Unlike the G20 or World Economic Forum, GMIS will bring together the entire spectrum of manufacturing, spanning low-tech and high-tech industries and encompassing both the developed world and fast-emerging economies with nascent manufacturing sectors.

As Sheikh Mohammed bin Rashid, Vice President of the UAE and Ruler of Dubai, said last December: “In this era of the Fourth Industrial Revolution, the UAE has chosen to be at the forefront of this revolution. Our role in this is essential, at both regional and global levels.”

Previous waves of technological revolution have concentrated the rewards in the hands of a small elite. Our challenge is to ensure that no country, region or person is left behind.

Badr Al Olama is the Chief executive of Strata Manufacturing

business@thenational.ae

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Tax authority targets shisha levy evasion

The Federal Tax Authority will track shisha imports with electronic markers to protect customers and ensure levies have been paid.

Khalid Ali Al Bustani, director of the tax authority, on Sunday said the move is to "prevent tax evasion and support the authority’s tax collection efforts".

The scheme’s first phase, which came into effect on 1st January, 2019, covers all types of imported and domestically produced and distributed cigarettes. As of May 1, importing any type of cigarettes without the digital marks will be prohibited.

He said the latest phase will see imported and locally produced shisha tobacco tracked by the final quarter of this year.

"The FTA also maintains ongoing communication with concerned companies, to help them adapt their systems to meet our requirements and coordinate between all parties involved," he said.

As with cigarettes, shisha was hit with a 100 per cent tax in October 2017, though manufacturers and cafes absorbed some of the costs to prevent prices doubling.

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Company name: Namara
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Sector: Microfinance
Current number of staff: 16
Investment stage: Series A
Investors: Family offices

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Cory Sandhagen v Umar Nurmagomedov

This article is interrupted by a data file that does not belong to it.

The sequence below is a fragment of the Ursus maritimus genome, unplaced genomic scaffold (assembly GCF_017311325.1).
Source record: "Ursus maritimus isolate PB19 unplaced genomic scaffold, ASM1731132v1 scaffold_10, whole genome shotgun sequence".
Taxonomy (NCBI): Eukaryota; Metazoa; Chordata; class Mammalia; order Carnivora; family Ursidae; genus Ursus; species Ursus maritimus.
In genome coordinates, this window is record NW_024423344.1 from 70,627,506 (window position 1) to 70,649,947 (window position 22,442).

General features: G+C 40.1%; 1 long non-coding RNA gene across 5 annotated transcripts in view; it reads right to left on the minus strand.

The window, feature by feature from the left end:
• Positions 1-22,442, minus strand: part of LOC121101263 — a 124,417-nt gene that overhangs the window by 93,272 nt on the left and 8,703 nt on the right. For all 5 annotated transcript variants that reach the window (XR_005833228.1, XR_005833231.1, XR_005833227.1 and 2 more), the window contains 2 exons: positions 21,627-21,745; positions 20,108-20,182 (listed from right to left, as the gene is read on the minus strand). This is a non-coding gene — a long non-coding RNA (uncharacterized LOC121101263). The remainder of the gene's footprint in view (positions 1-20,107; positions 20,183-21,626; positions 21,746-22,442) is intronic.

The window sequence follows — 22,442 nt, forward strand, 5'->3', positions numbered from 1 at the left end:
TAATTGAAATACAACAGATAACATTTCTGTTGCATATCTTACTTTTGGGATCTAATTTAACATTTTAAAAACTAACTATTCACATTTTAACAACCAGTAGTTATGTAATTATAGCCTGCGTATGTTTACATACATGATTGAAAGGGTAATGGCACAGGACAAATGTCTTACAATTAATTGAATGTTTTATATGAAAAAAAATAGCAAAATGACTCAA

Nick Diaz v Vicente Luque
Michael Chiesa v Tony Ferguson
Deiveson Figueiredo v Marlon Vera
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Tickets for the August 3 Fight Night, held in partnership with the Department of Culture and Tourism Abu Dhabi, went on sale earlier this month, through www.etihadarena.ae and www.ticketmaster.ae.

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Company name: Almouneer
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Founders: Dr Noha Khater and Rania Kadry
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Number of staff: 120
Investment: Bootstrapped, with support from Insead and Egyptian government, seed round of
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WHAT MACRO FACTORS ARE IMPACTING META TECH MARKETS?

• Looming global slowdown and recession in key economies

• Russia-Ukraine war

• Interest rate hikes and the rising cost of debt servicing

• Oil price volatility

• Persisting inflationary pressures

• Exchange rate fluctuations

• Shortage of labour/skills

• A resurgence of Covid?

Checks continue

A High Court judge issued an interim order on Friday suspending a decision by Agriculture Minister Edwin Poots to direct a stop to Brexit agri-food checks at Northern Ireland ports.

Mr Justice Colton said he was making the temporary direction until a judicial review of the minister's unilateral action this week to order a halt to port checks that are required under the Northern Ireland Protocol.

Civil servants have yet to implement the instruction, pending legal clarity on their obligations, and checks are continuing.